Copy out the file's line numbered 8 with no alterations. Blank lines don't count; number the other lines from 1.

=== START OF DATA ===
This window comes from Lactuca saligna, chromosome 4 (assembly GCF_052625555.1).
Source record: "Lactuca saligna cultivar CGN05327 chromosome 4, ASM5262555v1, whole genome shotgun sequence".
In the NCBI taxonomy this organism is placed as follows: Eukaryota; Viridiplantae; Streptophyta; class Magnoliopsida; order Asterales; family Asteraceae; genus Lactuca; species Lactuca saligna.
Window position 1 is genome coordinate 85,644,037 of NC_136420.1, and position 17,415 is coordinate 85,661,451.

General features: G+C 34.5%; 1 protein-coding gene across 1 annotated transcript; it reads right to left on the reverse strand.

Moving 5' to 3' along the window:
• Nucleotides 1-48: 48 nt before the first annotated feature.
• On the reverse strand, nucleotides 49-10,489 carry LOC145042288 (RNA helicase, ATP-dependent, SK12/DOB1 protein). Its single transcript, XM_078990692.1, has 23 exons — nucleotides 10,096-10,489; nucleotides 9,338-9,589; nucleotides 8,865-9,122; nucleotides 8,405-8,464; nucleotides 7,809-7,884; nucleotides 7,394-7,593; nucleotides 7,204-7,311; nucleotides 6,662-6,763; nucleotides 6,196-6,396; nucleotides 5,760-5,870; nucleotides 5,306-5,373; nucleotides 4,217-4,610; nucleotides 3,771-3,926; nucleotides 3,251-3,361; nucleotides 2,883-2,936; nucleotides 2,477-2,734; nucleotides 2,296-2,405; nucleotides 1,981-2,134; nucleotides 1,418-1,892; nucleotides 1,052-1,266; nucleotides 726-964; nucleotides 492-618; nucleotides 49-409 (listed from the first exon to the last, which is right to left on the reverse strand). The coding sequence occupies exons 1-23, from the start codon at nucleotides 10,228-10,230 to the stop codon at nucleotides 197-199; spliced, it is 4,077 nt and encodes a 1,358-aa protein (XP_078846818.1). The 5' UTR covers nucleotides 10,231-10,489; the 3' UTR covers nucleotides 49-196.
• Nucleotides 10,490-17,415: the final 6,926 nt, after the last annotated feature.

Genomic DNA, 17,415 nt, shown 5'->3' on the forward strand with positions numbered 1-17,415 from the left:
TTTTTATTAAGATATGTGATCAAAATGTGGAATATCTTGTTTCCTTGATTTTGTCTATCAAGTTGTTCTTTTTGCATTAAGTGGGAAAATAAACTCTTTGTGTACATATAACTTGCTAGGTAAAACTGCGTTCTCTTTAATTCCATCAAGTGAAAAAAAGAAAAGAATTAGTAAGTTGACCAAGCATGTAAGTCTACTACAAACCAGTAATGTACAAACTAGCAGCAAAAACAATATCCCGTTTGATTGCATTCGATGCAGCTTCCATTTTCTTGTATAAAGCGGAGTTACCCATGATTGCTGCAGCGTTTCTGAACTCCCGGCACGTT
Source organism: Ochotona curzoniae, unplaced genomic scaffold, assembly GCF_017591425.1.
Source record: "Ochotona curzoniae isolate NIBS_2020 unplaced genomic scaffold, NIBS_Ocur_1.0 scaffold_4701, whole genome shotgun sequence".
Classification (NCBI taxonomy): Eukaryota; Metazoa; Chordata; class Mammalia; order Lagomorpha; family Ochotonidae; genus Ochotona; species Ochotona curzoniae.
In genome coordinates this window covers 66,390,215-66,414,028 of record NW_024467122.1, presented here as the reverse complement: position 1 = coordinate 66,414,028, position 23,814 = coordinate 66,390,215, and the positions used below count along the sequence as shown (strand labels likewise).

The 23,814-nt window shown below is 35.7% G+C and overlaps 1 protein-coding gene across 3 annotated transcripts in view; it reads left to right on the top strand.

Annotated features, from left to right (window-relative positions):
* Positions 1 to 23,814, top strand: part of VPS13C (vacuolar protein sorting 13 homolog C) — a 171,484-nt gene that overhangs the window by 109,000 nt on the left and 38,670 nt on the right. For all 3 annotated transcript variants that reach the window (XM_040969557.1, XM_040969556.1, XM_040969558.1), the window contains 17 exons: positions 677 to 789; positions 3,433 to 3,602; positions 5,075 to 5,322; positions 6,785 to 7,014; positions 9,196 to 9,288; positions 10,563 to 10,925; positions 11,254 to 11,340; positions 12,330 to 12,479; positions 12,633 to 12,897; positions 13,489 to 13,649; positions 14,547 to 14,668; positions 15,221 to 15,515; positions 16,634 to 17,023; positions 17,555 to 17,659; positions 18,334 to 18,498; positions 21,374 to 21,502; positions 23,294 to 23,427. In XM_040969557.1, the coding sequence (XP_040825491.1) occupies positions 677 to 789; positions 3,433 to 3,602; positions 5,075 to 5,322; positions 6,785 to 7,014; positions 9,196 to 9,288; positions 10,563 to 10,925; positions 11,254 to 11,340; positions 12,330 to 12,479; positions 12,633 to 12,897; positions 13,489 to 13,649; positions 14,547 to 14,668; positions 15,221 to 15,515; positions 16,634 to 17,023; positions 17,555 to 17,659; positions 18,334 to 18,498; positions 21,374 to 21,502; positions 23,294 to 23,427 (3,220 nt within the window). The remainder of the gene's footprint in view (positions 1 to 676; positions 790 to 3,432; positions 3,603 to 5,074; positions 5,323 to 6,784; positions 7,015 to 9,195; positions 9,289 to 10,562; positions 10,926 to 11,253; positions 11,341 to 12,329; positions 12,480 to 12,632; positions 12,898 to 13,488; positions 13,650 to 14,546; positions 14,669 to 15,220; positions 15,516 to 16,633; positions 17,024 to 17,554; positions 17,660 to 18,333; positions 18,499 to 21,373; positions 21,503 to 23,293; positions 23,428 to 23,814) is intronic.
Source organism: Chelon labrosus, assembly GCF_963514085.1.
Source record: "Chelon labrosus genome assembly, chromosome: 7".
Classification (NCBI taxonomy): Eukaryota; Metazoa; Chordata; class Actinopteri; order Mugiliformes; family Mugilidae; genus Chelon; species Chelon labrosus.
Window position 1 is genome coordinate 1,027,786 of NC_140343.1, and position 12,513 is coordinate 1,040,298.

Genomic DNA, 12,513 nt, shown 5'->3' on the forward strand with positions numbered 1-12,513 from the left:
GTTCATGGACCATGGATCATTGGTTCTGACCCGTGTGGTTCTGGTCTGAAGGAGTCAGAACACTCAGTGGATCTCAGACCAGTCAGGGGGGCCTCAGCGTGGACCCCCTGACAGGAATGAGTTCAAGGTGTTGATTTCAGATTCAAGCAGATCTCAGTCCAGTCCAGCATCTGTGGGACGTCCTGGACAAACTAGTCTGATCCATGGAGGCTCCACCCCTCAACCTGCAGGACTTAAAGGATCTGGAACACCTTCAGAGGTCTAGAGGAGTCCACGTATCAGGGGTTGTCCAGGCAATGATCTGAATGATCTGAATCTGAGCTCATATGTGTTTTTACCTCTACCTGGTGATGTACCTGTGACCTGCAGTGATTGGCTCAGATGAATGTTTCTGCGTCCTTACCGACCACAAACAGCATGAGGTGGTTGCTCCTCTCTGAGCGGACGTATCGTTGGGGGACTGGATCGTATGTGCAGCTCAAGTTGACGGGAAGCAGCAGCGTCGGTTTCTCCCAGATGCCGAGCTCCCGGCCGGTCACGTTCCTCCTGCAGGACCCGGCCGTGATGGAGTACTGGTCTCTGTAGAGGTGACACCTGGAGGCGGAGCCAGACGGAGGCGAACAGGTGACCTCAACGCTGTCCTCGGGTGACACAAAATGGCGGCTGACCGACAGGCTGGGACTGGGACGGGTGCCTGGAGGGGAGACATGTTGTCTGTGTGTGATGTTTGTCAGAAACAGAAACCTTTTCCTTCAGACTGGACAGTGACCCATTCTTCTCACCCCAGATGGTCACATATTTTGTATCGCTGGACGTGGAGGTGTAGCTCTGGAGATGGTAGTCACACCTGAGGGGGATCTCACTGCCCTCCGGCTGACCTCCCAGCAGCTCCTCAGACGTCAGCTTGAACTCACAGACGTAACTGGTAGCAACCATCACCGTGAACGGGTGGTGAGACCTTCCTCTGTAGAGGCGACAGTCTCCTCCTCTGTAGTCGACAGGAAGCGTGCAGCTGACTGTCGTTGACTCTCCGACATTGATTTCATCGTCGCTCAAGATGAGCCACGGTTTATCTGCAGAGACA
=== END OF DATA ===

• On the reverse strand, nucleotides 49-10,489 carry LOC145042288 (RNA helicase, ATP-dependent, SK12/DOB1 protein). Its single transcript, XM_078990692.1, has 23 exons — nucleotides 10,096-10,489; nucleotides 9,338-9,589; nucleotides 8,865-9,122; nucleotides 8,405-8,464; nucleotides 7,809-7,884; nucleotides 7,394-7,593; nucleotides 7,204-7,311; nucleotides 6,662-6,763; nucleotides 6,196-6,396; nucleotides 5,760-5,870; nucleotides 5,306-5,373; nucleotides 4,217-4,610; nucleotides 3,771-3,926; nucleotides 3,251-3,361; nucleotides 2,883-2,936; nucleotides 2,477-2,734; nucleotides 2,296-2,405; nucleotides 1,981-2,134; nucleotides 1,418-1,892; nucleotides 1,052-1,266; nucleotides 726-964; nucleotides 492-618; nucleotides 49-409 (listed from the first exon to the last, which is right to left on the reverse strand). The coding sequence occupies exons 1-23, from the start codon at nucleotides 10,228-10,230 to the stop codon at nucleotides 197-199; spliced, it is 4,077 nt and encodes a 1,358-aa protein (XP_078846818.1). The 5' UTR covers nucleotides 10,231-10,489; the 3' UTR covers nucleotides 49-196.